Berkeley Study Shines Light on the Pressures of Being a Corrections Officer
By The Council of State Governments Justice Center Staff
It’s widely known that jails and prisons can be violent and stressful places to work. But the well-being of corrections officers, while a priority for corrections departments across the country, has rarely been the subject of formal study.
This is a gap that Dr. Amy Lerman at the University of California, Berkeley; the California Correctional Peace Officers Association (CCPOA) union; and the CCPOA Benefit Trust Fund aim to fill.
“We started this project because we want to better understand the impact of the work environment on our members and the research wasn’t there,” said Stephen Walker, director of Governmental Affairs for the CCPOA union.
In 2017, Lerman and her team at Berkeley started surveying corrections officers across the state of California. The first wave of results included a sample of 8,334 corrections officers and other sworn peace officers representing all of the state’s correctional institutions and parole offices; it paints a vivid picture of how exposure to violence and work-related stress impact the health and well-being of officers.
Results from the survey suggest that corrections officers are exposed to violence at significant rates. Twenty-nine percent of corrections officers reported being seriously injured at work, and 85 percent reported seeing someone else seriously injured or killed in the workplace. As Lerman’s work bears out, this exposure to violence can come with a host of negative repercussions.
For instance, approximately 50 percent of all officers in the sample reported that they rarely feel safe at work. Those officers reported a higher incidence of digestive issues, high blood pressure, diabetes, and heart disease. In an occupation where stress-related physical illnesses are already higher than average, the added psychological stress of not feeling safe at work can coincide with alarmingly high levels of burnout, depression, suicidal ideation, and suicide attempts.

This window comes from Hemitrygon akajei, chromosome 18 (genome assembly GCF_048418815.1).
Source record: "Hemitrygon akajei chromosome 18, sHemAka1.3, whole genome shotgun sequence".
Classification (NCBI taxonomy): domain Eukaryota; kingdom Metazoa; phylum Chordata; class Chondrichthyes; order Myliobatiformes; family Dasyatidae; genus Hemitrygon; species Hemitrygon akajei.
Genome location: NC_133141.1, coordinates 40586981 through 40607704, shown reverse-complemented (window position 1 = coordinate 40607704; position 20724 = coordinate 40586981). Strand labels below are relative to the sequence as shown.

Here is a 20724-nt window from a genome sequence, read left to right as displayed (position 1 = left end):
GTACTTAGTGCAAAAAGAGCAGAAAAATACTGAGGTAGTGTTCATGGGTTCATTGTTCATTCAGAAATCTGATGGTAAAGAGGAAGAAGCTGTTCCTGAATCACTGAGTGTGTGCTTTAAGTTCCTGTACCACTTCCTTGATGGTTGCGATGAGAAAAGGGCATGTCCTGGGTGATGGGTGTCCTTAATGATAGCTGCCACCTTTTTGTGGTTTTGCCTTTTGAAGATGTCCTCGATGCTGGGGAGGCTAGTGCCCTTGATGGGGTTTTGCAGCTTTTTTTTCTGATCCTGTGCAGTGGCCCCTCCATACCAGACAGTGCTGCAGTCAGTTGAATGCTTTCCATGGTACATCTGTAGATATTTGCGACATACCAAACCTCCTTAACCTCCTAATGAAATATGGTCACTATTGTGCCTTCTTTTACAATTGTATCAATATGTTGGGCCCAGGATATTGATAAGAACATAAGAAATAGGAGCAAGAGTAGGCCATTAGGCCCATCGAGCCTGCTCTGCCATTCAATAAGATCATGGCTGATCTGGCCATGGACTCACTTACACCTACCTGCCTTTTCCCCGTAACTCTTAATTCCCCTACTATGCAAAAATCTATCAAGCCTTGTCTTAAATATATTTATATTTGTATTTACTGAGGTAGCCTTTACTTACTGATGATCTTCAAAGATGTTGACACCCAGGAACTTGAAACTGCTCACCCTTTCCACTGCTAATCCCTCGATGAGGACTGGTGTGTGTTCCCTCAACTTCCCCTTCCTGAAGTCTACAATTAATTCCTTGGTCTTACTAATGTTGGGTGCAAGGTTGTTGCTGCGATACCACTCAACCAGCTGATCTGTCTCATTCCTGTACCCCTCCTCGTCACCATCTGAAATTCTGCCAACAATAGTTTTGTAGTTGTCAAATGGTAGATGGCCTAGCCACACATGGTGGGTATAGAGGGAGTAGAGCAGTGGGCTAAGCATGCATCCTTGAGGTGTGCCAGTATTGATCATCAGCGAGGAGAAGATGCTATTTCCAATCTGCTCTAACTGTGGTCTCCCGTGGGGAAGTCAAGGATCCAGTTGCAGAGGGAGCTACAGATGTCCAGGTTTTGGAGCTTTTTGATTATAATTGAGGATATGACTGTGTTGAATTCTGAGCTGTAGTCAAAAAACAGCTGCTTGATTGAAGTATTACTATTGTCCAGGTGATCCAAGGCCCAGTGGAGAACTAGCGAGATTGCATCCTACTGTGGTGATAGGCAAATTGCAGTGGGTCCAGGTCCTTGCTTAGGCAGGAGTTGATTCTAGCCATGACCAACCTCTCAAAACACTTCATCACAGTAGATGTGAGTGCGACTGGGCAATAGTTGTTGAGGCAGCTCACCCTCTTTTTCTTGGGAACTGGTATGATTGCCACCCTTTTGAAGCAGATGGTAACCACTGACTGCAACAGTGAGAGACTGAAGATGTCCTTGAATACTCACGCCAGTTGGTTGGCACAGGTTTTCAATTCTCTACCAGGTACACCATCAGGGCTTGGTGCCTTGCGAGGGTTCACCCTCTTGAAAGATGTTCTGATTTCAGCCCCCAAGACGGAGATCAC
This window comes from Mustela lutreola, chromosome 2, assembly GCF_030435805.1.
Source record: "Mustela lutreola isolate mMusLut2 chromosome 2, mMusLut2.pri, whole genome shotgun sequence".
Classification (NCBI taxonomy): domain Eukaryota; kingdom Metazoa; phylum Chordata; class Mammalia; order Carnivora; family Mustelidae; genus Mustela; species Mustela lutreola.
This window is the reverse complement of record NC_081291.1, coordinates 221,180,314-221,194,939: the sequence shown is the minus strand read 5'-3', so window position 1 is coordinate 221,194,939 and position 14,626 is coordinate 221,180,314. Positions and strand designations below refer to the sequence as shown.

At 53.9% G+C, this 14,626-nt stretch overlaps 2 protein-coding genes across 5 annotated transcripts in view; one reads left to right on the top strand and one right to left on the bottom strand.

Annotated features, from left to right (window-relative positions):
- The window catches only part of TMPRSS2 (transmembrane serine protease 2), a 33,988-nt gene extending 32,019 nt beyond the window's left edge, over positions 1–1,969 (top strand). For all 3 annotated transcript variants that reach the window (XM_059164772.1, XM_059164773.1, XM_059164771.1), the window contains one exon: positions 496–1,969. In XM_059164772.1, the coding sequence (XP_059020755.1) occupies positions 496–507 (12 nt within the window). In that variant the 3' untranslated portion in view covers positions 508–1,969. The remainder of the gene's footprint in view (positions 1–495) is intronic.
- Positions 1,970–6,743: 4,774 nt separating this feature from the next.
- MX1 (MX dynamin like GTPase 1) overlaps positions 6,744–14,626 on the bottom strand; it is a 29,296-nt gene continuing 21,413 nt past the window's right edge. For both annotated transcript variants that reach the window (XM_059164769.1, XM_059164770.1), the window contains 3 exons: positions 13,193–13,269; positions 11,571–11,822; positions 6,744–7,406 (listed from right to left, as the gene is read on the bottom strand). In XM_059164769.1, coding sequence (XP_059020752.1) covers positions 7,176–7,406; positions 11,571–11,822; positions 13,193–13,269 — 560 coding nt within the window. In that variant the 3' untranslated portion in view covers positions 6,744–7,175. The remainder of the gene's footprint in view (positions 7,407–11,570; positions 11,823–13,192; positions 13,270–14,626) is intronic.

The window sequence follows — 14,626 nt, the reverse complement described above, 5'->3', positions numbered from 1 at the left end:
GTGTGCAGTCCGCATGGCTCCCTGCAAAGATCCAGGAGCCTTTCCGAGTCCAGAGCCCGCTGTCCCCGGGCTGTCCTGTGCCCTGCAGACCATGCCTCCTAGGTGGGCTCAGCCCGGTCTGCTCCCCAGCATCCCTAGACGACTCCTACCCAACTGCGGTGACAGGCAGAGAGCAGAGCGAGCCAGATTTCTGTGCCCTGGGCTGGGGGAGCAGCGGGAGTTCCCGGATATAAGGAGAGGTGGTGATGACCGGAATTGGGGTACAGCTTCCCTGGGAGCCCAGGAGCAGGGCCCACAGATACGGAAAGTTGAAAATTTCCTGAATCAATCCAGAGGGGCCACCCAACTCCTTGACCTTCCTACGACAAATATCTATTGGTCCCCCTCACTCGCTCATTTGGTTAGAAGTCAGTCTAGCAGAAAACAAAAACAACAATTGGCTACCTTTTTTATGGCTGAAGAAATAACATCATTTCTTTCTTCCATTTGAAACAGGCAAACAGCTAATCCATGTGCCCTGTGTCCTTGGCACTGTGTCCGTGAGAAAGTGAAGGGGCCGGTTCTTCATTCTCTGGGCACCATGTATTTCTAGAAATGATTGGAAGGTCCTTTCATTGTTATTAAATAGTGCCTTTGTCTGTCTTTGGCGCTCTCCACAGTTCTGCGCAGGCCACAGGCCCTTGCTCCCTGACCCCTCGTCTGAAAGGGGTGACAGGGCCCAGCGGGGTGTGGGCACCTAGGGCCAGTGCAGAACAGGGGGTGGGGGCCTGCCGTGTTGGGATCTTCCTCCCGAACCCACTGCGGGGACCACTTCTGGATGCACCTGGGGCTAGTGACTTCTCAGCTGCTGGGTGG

The research that does exist in this area has shown that the risk of suicide is 39 percent higher for corrections officers than for people in all other professions, and officers themselves are beginning to share stories of on-the-job pressure that bleeds into their personal lives.
According to Lerman’s findings, this challenging work climate can also impact officers’ attitudes toward their jobs. Officers with at least one symptom of post-traumatic stress disorder (PTSD)—which amounted to one in three officers surveyed—are less likely to believe that rehabilitation should be a central goal of incarceration than officers without symptoms of PTSD. This suggests that agencies looking to implement rehabilitative correctional programs must consider the needs of officers, in addition to the needs of people who are incarcerated, if they want these programs to succeed.
“Officer wellness is not separate—or separable—from concerns about the safe and effective management of correctional institutions; it is at the heart of these concerns,” Lerman said. “Without a healthy workforce, ensuring the rehabilitation and care of [people in prison] is simply not going to be possible.”
Although the findings on the physical and mental well-being of corrections officers are concerning, Lerman’s research suggests several ways agencies might be able to promote officer wellness. When asked what resources they would like to have access to, more than 80 percent of officers said they were either interested or very interested in training on stress management, trauma or PTSD, and personal nutrition and exercise. These results are being used in California to test a number of low-cost behavioral interventions for officers that CCPOA representatives and Lerman hope can serve as a model for agencies throughout the country.
Despite the demand for wellness-related resources, the survey found that one in five corrections officers is concerned about the confidentiality of employee assistance programs that provide counseling or support on personal, financial, or legal issues. Walker suggests that agencies prioritize confidentiality while also emphasizing the need for candor.
“With any officer wellness program, we should encourage our officers to be honest and open about their feelings and experiences,” Walker said. “That’s the only way we will be able to address the issues they face.”
Read an executive summary of the survey results.